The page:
The representatives of farmers’ unions from Punjab on Friday met Railway Minister Piyush Goyal and Agriculture Minister Narendra Singh Tomar after being invited for talks, The Tribune reported. They put forth five demands before the ministers, including withdrawal of the three farm laws and revocation of punishment for burning agricultural waste.

The other demands made by the farmers were restoration of train services to Punjab, quashing of cases related to stubble burning and rolling back amendments to the Electricity Bill, according to NDTV. The changes could end power subsidies given to the farmers, The Hindu reported.

The farmers’ unions told Goyal that they had vacated train tracks and accused the Centre of creating economic blockades for Punjab, according to The Tribune.

Rajinder Singh Deepsinghwala from the Krantikari Kisan Union told the newspaper that thousands of farmers from Punjab will protest against the Centre’s laws in Delhi on November 26 and 27.

Also read: Punjab blockade: The stopping of essential supplies points to an alarming federal breakdown

Stubble burning has been frequently blamed for the deteriorating air quality in Delhi and its neighbouring states. Violating laws to combat pollution is now punishable with up to five years in jail and a fine of Rs 1 crore.

Train services in Punjab were initially cut off from September 24 when farmers began the “rail roko” agitation against the new farm laws. The agitating farmers had on November 4 had agreed to leave the Railways premises, but said that they would only allow for the movement of goods trains. The Railways, however, wants movement of passenger trains as well with complete security.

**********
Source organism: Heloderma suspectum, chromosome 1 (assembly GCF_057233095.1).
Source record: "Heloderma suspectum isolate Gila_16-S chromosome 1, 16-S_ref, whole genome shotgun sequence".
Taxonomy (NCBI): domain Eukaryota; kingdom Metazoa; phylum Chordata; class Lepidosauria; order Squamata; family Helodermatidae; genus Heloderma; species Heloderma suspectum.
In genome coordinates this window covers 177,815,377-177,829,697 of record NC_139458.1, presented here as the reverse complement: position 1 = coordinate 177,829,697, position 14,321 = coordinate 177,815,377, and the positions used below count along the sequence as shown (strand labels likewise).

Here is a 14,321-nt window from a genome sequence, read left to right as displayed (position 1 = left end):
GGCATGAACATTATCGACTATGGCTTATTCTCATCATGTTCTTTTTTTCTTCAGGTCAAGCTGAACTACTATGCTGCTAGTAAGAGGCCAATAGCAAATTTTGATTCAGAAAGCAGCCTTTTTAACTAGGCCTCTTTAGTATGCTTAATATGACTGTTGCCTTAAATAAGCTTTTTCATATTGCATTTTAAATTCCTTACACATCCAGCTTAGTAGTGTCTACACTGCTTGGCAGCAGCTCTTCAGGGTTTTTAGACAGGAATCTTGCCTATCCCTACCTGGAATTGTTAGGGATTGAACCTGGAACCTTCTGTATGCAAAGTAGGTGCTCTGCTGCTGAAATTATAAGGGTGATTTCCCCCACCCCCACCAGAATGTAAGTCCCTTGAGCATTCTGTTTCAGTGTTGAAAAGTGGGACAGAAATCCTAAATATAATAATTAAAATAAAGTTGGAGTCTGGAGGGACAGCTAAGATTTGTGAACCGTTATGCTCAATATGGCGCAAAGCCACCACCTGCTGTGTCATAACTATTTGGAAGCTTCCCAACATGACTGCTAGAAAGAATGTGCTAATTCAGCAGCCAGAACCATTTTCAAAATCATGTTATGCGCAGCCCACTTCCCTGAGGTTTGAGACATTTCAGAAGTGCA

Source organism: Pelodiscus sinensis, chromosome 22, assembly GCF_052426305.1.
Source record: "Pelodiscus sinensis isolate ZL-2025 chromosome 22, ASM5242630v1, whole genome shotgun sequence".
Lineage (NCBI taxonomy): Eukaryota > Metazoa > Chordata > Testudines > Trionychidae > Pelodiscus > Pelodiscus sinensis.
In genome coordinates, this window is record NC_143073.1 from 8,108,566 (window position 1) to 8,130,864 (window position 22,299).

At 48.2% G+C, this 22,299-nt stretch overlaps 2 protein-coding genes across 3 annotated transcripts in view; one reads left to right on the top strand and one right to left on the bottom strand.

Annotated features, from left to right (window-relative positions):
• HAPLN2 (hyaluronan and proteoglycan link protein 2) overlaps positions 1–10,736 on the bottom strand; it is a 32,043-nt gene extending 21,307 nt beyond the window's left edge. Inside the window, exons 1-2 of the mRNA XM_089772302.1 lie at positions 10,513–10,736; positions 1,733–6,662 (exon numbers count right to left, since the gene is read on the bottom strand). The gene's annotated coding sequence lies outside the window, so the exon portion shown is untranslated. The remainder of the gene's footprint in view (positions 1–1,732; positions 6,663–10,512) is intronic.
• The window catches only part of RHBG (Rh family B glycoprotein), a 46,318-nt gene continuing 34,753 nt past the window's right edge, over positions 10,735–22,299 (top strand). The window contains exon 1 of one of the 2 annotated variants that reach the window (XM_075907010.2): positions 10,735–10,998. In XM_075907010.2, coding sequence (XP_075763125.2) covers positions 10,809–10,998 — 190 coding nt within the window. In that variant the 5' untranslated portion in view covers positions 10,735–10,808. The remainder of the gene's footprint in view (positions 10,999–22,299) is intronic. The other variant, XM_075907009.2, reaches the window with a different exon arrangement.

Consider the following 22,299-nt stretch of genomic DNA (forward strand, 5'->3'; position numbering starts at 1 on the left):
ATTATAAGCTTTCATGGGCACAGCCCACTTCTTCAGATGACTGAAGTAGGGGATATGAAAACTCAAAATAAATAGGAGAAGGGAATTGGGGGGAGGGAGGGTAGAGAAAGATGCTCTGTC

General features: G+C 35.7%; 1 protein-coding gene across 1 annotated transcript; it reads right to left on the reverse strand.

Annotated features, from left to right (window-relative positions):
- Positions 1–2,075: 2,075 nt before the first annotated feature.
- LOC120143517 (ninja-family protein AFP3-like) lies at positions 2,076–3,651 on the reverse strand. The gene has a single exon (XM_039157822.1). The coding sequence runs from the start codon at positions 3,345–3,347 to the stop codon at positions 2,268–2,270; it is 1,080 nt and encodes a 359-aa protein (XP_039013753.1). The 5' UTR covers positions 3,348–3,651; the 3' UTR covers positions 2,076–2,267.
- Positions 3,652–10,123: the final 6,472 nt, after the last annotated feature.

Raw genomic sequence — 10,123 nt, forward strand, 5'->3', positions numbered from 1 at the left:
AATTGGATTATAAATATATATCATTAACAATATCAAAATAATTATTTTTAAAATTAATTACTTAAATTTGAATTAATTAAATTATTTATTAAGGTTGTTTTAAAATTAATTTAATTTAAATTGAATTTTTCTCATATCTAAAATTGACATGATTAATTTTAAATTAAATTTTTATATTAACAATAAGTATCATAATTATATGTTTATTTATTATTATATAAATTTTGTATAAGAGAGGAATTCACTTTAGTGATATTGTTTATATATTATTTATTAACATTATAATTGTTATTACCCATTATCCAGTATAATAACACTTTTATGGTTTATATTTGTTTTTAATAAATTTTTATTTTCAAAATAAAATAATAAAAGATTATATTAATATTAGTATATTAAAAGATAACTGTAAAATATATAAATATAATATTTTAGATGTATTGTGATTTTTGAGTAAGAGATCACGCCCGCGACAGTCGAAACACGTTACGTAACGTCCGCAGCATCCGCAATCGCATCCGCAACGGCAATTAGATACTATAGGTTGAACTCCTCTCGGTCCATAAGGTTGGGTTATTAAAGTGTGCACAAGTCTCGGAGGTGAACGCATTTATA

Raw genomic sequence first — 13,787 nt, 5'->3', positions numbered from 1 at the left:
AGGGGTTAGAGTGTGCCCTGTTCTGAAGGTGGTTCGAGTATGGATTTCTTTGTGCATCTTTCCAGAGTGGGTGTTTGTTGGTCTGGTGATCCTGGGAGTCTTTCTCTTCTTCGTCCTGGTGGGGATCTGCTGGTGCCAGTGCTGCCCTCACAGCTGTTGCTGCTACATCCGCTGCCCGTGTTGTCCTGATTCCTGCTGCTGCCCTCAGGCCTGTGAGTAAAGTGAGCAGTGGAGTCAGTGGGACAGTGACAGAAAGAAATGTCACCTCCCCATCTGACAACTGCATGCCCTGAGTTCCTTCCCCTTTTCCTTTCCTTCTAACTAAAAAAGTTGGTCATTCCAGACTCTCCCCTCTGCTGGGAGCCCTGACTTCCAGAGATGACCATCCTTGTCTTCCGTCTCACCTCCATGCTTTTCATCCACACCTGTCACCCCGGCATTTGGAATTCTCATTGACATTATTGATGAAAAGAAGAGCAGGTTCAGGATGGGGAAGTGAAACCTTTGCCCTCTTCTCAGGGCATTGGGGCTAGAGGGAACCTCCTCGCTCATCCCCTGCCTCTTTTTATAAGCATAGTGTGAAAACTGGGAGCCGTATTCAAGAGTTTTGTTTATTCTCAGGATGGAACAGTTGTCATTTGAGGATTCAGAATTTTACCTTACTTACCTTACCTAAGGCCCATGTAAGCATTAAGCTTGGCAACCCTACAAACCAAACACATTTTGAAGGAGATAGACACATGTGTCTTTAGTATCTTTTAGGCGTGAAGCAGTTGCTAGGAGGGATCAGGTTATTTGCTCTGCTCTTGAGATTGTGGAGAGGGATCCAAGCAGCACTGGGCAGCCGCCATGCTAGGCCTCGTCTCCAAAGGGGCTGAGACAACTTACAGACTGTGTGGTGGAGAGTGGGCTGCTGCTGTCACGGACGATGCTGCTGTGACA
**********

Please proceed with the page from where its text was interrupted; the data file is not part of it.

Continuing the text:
Punjab Industries and Commerce Minister Sunder Sham Arora had told PTI earlier this week that industries in the state have suffered losses to the tune of Rs 22,000 crore because of the suspension of goods train services.

The Punjab government has been firmly opposing the Centre’s farm laws. Earlier this month, Chief Minister Amarinder Singh took his protest against the laws to Jantar Mantar in Delhi. He was joined by Congress MLAs from Punjab, state ministers, Punjabi Ekta Party MLA Sukhpal Khaira, Lok Insaf Party legislator Simranjit Singh Bains and Shiromani Akali Dal (Democratic) MLA Parminder Singh Dhindsa.

The three farm laws

The Parliament had passed three ordinances – Farmers Produce Trade and Commerce (Promotion & Facilitation) Ordinance 2020, The Farmers (Empowerment & Protection) Assurance and Farm Service Ordinance 2020 and The Essential Commodities (Amendment) Ordinance 2020 – in September. They were signed into laws by President Ram Nath Kovind on September 27.

Protests had erupted against the laws in many parts of the country. When two of the legislations were tabled during a chaotic session in Parliament on September 20, some Opposition MPs claimed that they would prove to be the “death warrant” for the agricultural sector.

Taken together, the three legislations loosen regulations on the sale, pricing and storage of agricultural produce. They allow farmers to sell outside mandis notified by the Agricultural Produce Market Committee. They enable contract farming through deals with private sector companies. They take food items like cereals and pulses off the list of essential commodities, lifting stock limits on such produce.

The government claims the new laws would give farmers the freedom to sell in the open market. But farmers say the laws will weaken the minimum support price mechanism under which the government buys agricultural produce, leave farmers to the mercy of market forces and threaten food security.